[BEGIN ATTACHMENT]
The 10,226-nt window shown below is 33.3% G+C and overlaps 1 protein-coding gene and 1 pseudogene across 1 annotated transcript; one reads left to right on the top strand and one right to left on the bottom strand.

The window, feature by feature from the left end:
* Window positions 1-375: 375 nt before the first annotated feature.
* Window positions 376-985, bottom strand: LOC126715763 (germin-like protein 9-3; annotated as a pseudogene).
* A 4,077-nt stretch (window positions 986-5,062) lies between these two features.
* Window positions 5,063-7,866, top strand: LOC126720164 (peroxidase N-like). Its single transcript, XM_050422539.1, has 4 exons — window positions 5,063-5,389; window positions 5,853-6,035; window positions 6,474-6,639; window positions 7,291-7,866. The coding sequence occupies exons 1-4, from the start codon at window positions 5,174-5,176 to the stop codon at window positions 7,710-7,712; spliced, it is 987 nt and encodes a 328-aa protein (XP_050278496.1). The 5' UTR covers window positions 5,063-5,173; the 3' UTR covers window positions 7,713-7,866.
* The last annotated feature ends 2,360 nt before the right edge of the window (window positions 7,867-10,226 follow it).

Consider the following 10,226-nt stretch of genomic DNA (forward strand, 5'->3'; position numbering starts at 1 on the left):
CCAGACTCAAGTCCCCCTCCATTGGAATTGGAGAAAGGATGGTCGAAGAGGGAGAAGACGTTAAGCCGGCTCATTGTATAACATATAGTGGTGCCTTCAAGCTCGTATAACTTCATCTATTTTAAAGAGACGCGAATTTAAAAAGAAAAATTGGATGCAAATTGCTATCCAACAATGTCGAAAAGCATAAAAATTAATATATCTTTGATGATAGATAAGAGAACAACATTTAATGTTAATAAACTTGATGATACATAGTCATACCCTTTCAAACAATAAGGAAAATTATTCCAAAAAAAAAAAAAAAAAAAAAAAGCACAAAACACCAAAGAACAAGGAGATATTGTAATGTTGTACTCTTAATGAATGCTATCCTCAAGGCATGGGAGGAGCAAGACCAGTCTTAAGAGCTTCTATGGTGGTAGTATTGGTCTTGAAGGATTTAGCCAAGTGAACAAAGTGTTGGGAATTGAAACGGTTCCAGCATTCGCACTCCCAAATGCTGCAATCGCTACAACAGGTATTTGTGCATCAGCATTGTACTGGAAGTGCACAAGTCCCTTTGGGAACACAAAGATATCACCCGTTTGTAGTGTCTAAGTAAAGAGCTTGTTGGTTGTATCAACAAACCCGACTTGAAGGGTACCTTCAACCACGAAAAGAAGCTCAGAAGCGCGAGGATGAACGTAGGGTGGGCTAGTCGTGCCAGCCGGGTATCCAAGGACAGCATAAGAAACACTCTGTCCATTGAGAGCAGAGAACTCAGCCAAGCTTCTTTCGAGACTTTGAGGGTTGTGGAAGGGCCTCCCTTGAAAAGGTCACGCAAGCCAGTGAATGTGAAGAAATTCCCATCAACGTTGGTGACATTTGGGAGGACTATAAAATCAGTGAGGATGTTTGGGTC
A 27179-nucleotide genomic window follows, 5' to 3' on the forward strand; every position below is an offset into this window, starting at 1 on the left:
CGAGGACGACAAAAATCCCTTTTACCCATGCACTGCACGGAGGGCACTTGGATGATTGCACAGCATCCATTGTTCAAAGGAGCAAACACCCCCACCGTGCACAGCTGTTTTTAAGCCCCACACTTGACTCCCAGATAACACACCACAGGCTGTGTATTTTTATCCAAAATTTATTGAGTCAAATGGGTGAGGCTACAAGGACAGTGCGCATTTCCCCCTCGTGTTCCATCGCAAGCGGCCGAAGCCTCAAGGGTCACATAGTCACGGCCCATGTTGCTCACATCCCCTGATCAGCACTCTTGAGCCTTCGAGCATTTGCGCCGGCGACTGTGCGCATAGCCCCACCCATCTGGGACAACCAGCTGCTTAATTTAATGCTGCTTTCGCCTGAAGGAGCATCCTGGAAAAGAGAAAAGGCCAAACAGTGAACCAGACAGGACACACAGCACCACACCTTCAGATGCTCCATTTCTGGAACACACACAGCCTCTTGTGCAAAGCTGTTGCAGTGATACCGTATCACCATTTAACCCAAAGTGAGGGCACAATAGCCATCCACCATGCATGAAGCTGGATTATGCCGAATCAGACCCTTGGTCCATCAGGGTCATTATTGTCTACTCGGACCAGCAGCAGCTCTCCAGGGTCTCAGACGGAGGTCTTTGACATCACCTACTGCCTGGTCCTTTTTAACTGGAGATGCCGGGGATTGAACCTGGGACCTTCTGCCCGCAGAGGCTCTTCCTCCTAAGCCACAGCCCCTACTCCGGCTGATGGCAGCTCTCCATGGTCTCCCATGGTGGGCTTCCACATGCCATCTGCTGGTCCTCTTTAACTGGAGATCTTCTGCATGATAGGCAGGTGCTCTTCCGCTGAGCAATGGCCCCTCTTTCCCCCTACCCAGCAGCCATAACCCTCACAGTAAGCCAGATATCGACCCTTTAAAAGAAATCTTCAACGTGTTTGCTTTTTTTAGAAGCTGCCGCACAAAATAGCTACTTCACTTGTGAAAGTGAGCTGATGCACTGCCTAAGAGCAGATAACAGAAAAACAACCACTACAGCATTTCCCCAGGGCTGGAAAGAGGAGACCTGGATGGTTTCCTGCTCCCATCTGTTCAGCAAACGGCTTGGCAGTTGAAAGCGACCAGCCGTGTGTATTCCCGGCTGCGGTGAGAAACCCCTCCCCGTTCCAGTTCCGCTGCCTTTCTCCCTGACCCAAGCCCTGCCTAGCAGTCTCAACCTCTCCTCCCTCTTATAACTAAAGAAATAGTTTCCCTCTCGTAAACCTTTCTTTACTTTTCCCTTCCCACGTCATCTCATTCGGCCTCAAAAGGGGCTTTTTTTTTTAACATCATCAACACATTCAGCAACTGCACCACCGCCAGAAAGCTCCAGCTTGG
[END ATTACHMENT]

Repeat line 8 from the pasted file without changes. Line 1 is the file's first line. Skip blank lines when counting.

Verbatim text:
Consider the following 10,226-nt stretch of genomic DNA (forward strand, 5'->3'; position numbering starts at 1 on the left):